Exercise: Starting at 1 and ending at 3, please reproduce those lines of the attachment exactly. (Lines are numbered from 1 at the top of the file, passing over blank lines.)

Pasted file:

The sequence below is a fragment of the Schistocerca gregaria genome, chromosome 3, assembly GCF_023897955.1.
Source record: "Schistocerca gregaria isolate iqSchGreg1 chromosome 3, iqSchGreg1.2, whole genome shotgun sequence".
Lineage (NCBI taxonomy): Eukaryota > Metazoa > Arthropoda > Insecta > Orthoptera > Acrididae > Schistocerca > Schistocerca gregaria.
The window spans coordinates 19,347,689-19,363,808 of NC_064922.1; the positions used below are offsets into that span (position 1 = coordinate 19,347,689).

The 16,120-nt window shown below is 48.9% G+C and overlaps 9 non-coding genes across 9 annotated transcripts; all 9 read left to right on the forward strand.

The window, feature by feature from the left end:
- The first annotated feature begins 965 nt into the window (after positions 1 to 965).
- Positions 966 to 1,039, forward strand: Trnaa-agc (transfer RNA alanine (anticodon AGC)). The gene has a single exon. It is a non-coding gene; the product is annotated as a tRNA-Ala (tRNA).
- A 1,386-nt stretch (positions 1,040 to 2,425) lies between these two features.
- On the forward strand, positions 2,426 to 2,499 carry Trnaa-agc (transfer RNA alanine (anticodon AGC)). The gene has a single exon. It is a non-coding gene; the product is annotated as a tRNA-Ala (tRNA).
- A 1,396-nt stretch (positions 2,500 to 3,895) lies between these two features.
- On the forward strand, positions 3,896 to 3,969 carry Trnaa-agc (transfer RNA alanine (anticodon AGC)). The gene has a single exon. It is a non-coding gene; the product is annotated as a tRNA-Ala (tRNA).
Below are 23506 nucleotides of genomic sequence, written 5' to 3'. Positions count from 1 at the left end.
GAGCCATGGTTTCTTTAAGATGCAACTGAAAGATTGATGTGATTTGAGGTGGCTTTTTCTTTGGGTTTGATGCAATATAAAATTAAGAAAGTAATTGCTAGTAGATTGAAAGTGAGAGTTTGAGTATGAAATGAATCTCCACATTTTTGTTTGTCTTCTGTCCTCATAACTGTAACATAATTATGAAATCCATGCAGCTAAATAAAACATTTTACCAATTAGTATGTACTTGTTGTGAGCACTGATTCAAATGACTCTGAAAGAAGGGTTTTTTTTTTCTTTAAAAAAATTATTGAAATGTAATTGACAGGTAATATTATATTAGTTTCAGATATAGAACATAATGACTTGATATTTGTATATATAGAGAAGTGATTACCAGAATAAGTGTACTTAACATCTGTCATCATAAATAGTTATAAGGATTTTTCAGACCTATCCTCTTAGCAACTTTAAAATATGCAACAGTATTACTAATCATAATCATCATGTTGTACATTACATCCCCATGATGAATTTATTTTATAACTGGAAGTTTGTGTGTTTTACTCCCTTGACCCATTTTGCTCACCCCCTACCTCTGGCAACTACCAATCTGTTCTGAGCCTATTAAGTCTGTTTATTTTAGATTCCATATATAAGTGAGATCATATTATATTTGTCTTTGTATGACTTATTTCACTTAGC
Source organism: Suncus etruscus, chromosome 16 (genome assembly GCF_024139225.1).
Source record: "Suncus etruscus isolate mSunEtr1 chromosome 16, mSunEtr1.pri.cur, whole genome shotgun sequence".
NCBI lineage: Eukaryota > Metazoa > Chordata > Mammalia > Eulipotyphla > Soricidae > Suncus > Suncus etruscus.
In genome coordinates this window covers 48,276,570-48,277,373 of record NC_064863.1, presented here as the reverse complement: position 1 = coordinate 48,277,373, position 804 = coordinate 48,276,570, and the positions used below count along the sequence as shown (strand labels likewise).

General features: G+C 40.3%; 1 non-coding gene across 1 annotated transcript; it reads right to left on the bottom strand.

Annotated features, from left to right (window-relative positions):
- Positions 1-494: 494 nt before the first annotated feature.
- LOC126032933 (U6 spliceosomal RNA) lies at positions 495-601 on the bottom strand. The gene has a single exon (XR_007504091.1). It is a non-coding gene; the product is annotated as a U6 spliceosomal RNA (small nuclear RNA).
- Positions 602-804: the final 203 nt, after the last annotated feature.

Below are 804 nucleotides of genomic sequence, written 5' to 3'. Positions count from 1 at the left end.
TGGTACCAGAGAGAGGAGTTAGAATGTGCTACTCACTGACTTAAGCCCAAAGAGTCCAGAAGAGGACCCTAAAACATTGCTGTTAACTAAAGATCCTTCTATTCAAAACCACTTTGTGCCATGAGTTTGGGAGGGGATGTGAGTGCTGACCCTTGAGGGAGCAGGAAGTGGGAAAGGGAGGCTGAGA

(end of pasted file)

The sequence below is a fragment of the Schistocerca gregaria genome, chromosome 3, assembly GCF_023897955.1.
Source record: "Schistocerca gregaria isolate iqSchGreg1 chromosome 3, iqSchGreg1.2, whole genome shotgun sequence".
Lineage (NCBI taxonomy): Eukaryota > Metazoa > Arthropoda > Insecta > Orthoptera > Acrididae > Schistocerca > Schistocerca gregaria.